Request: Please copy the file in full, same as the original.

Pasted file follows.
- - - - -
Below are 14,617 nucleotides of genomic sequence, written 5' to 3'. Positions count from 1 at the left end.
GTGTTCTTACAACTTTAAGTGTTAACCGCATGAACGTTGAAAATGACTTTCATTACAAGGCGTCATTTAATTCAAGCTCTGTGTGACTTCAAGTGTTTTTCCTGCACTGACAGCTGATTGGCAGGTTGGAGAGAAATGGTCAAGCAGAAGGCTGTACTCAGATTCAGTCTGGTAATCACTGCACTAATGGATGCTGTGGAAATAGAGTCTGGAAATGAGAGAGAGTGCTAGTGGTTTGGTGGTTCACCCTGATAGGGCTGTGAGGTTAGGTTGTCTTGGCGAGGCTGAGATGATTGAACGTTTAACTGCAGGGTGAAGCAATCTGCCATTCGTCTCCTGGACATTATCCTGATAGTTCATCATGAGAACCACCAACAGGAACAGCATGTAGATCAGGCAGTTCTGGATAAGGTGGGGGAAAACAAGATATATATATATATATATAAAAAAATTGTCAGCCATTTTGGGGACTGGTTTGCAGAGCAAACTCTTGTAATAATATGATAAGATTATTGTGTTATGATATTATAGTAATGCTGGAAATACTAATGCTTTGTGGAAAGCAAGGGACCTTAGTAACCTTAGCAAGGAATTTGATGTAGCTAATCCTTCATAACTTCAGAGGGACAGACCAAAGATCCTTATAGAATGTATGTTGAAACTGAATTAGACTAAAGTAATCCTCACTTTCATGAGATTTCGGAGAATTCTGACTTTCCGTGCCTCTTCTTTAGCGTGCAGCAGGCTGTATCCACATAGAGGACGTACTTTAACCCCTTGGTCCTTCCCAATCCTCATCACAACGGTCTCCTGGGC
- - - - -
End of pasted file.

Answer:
Below are 14,617 nucleotides of genomic sequence, written 5' to 3'. Positions count from 1 at the left end.
GTGTTCTTACAACTTTAAGTGTTAACCGCATGAACGTTGAAAATGACTTTCATTACAAGGCGTCATTTAATTCAAGCTCTGTGTGACTTCAAGTGTTTTTCCTGCACTGACAGCTGATTGGCAGGTTGGAGAGAAATGGTCAAGCAGAAGGCTGTACTCAGATTCAGTCTGGTAATCACTGCACTAATGGATGCTGTGGAAATAGAGTCTGGAAATGAGAGAGAGTGCTAGTGGTTTGGTGGTTCACCCTGATAGGGCTGTGAGGTTAGGTTGTCTTGGCGAGGCTGAGATGATTGAACGTTTAACTGCAGGGTGAAGCAATCTGCCATTCGTCTCCTGGACATTATCCTGATAGTTCATCATGAGAACCACCAACAGGAACAGCATGTAGATCAGGCAGTTCTGGATAAGGTGGGGGAAAACAAGATATATATATATATATATAAAAAAATTGTCAGCCATTTTGGGGACTGGTTTGCAGAGCAAACTCTTGTAATAATATGATAAGATTATTGTGTTATGATATTATAGTAATGCTGGAAATACTAATGCTTTGTGGAAAGCAAGGGACCTTAGTAACCTTAGCAAGGAATTTGATGTAGCTAATCCTTCATAACTTCAGAGGGACAGACCAAAGATCCTTATAGAATGTATGTTGAAACTGAATTAGACTAAAGTAATCCTCACTTTCATGAGATTTCGGAGAATTCTGACTTTCCGTGCCTCTTCTTTAGCGTGCAGCAGGCTGTATCCACATAGAGGACGTACTTTAACCCCTTGGTCCTTCCCAATCCTCATCACAACGGTCTCCTGGGC